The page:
The composer’s aversion to concertizing left him with two ways to earn a living: teaching piano and publishing compositions.
Chopin’s dealings with his publishers reveal what Biographer Benita Eisler calls an “unknown side of the composer,” adding, “[he was a] tough and shrewd negotiator, aware of the market value of his music and determined to wrest the highest possible prices from its sales.”
There was no copyright law in place to protect French publishers’ rights; pirated editions would pop up in other countries unless publishers arranged for simultaneous editions to appear. Chopin tried to deal with foreign publishers himself. But as Eisler laments, “…Chopin…was the last artist who should have represented himself. With his low tolerance for frustration, uncontrollable outbursts of anger, and a peasant’s suspiciousness, negotiating on his own behalf exposed him at his worst.”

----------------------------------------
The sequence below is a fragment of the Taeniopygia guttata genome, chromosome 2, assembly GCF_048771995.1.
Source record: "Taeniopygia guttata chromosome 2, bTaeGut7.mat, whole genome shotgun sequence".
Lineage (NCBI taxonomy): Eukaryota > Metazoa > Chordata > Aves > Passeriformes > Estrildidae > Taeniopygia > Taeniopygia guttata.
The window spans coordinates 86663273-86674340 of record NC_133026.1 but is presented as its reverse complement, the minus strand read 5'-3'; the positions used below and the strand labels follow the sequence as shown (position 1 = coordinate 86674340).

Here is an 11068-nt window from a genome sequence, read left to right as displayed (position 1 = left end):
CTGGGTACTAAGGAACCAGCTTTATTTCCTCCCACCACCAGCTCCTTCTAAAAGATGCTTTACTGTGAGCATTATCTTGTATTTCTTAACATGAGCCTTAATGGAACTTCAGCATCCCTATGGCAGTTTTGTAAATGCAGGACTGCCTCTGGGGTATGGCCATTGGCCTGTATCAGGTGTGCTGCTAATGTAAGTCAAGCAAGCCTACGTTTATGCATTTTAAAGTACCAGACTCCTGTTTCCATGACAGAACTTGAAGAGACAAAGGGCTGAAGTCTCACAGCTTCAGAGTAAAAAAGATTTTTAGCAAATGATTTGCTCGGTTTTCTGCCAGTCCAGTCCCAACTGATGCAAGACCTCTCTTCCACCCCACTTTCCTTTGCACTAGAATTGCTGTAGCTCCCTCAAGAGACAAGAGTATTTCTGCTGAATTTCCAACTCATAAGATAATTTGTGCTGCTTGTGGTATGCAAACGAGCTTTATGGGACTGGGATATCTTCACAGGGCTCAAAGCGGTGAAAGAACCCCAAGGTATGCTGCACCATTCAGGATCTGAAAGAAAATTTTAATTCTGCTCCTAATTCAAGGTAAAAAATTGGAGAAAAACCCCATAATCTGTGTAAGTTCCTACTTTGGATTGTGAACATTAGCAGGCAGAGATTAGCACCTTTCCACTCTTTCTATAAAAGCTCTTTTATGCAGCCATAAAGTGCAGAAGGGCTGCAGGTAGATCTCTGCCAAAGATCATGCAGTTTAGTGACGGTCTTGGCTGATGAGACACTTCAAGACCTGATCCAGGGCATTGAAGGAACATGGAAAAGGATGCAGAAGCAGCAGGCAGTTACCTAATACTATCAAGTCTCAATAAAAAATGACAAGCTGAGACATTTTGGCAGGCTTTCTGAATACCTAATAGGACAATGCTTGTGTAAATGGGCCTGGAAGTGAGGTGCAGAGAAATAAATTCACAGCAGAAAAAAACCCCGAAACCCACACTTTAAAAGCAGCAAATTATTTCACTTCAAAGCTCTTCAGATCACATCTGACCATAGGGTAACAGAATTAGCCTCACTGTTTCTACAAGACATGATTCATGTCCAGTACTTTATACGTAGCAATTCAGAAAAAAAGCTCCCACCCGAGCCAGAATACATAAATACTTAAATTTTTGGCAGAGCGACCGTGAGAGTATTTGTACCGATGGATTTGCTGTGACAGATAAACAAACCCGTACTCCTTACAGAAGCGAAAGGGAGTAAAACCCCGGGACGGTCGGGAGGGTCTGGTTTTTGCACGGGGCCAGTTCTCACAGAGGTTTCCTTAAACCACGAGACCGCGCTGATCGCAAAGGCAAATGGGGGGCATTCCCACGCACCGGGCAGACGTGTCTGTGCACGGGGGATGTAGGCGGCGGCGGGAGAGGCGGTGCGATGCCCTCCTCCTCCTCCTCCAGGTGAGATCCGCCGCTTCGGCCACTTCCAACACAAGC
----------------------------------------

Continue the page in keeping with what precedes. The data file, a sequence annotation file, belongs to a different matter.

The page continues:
Case in point: Chopin’s Opus 28 Preludes.
After much badgering, Chopin the perfectionist turned in the long-overdue manuscript, but publishers were left scratching their heads as to how to present it. Was this a single, unified work or twenty-four self-contained expressions? And did they have to be so bizarre, so “gloomy,” as one publisher complained?
Oh, and who had the rights to publish them? Pleyel had given Chopin an advance of 500 francs for the rights, but failed to out-bid another publisher, Maurice Schlessinger. Fed up with both, Chopin broke contracts and held out for a third. Ultimately, the title, opus number, and dedication appeared differently on first editions in France, Germany and England. The printing of the Preludes turned out to be as thorny as some of the pieces themselves. - Mike McKay & Jennifer Foster